May 16, 2012 § 4 Comments
At the end of last year, I was lucky enough to break away for a bit to visit my good friend Billy in San Francisco. He was the first person that I knew that was shooting Impossible Project’s film and he had been raving over it for months. I spent a handful of days there and ventured throughout the city with my Leica M2 and Mamiya C330. While I was there, we visited the coastal town of Pacifica and Billy had been shooting some IP film through his Polaroid Spectra AF. I was stunned by the results. The aesthetic qualities of the b+w’s are something that have imprinted themselves on my mind. Ghostly images bathed in degradation that I thought, up until then, only happened with time. He was shooting Impossible’s PZ600UV Silver Shade.
I started shooting IP’s films about a month ago and I’ve been actively looking for some other Polaroids to shoot their film with. I picked up a nice black Spectra AF from Ebay for about $20 a couple weeks ago. The day I got it in, my buddy at Archinal Camera, handed me another Spectra! And just the other day, one of my wife’s co-workers gave us another Spectra. I think somebody’s trying to tell me something …
The Spectra is a cool looking analogue camera. I’ve seen them before but never really paid any attention. They have a unique optical system utilizing a 135mm f/10 quintic lens. The focal length equivalency is about about 40mm in the 35mm format. Like most Polaroids, you don’t have a ton of control over the exposure. The most important options at your disposal are: an exposure lighten/darken switch, a switch to toggle the flash on/off, an AF override switch to set focus to infinity, a self timer and a tripod mount.
The autofocusing feature on Spectras, and many other Polaroids, is done by sonar. When you press the shutter halfway, it emits an inaudible sound wave to measure the distance between the camera and what you’re shooting. It sends the sound waves to the center of what’s in the viewfinder, the sound waves bounce back, and the distance is displayed at the bottom of the viewfinder (there is a little switch to toggle between showing ft/m on the camera). There is an autofocus lock feature, in the sense that after you press the shutter halfway, you can hold the shutter and move your viewpoint to keep that particular distance focused.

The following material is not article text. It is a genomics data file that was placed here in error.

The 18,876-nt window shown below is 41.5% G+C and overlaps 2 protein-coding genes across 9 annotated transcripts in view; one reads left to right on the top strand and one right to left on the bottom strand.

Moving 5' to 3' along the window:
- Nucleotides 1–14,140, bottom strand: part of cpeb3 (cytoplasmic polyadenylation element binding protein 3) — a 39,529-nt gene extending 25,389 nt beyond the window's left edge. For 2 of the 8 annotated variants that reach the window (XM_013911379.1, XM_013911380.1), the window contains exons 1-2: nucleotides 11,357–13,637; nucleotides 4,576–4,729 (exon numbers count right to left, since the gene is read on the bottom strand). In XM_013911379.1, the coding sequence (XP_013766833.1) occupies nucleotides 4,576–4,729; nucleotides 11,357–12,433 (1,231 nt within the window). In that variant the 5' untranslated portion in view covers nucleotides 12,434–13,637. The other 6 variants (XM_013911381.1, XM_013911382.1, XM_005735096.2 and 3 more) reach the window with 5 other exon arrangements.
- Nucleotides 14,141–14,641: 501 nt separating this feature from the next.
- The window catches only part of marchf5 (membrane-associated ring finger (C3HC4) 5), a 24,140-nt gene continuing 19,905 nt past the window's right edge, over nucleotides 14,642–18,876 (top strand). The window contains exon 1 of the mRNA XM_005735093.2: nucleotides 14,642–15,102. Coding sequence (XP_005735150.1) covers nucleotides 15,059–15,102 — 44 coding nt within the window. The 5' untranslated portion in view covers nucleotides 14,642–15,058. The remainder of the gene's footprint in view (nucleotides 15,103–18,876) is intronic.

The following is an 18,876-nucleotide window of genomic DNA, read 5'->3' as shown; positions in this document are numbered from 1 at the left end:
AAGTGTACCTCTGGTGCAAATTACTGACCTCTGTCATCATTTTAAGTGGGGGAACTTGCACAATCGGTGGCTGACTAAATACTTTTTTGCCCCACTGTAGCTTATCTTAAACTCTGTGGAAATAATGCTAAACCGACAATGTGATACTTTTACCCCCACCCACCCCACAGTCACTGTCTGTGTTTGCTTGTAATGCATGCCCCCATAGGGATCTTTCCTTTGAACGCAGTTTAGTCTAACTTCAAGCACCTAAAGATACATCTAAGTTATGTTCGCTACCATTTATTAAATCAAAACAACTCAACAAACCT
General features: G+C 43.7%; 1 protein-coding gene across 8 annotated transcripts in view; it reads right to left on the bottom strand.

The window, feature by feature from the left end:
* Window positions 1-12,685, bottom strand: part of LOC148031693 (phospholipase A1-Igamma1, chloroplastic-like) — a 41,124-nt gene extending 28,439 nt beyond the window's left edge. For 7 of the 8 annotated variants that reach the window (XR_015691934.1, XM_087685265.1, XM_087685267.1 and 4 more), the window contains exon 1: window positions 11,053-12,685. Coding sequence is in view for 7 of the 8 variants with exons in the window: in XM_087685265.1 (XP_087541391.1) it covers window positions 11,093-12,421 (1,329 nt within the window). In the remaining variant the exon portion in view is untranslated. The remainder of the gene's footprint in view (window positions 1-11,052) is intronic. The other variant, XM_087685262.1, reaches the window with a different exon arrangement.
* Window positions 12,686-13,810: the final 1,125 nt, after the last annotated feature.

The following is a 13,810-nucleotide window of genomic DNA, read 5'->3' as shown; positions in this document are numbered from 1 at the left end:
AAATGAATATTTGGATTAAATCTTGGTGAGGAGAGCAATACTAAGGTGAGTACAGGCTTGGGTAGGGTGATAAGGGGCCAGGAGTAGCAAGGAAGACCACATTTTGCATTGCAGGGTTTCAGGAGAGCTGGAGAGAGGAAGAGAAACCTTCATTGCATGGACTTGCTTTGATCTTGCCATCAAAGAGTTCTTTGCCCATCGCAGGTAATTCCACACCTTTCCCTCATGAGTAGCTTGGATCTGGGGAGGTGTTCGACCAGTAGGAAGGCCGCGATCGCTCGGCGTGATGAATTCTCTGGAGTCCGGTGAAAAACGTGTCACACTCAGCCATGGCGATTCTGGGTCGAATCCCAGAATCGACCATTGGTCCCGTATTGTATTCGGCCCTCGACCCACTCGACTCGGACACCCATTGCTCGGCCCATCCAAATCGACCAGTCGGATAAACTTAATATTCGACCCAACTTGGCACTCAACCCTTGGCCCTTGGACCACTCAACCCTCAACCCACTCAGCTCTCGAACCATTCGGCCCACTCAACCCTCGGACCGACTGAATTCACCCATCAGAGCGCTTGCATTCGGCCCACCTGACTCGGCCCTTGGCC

That’s basically the gist of the camera.
I picked up some film and waited for the right time to shoot it. A baseball game with some of my family came up so it was a great opportunity to test out some shots at The Ballpark. I loaded up my camera bag with the Spectra, a pack of PZ680 and an icepack to keep the film cool while developing. Why not right?
Before I left, I called the Impossible Project space in New York to ask them a quick exposure question. I doubled checked to make sure that the PZ680 I was about to shoot was indeed 600-ish speed film. The reason for the “ish” is that Impossible’s film speeds sometimes are a little faster than what’s intended. Up until this point, with the PX-70 film in a SX-70 camera, I have been cranking exposure wheel all the way down. She told me that with the Spectra and the regular PZ680, it was spot on and no adjustments needed to be made. She did mention that the PZ680 COOL that just came out was running a little faster than 680 ASA, so an underexposure adjustment might be needed.
With the SX-70, I use a dark slide to protect the film from any direct light the moment it ejects out of the camera. I had planned on using a home-made dark slide but I ended up ejecting the film directly into the box after the photo was taken. The Spectra’s have a cool feature with their self timers. If you shoot a photo and hold down the shutter button, you can switch the timer on and it will keep the photo inside the camera until you toggle the switch back off. Since Impossible’s photos are so sensitive to light, this is a great feature to utilize. I used this method for all of these shots.
I cranked the exposure all the way down for this image. Otherwise the sky would have probably been completely blown out. The rest were shot in the neutral position on the exposure slider.
Overall I’m pleased with the film. However, I do think that it’s still probably sitting about a 1/2 a stop faster than what it’s advertised to be. But otherwise, it gives you a unique, vintage palette of colors. I really do like how Impossible films render scenes. Yes. It’s not perfect .. but that’s the point.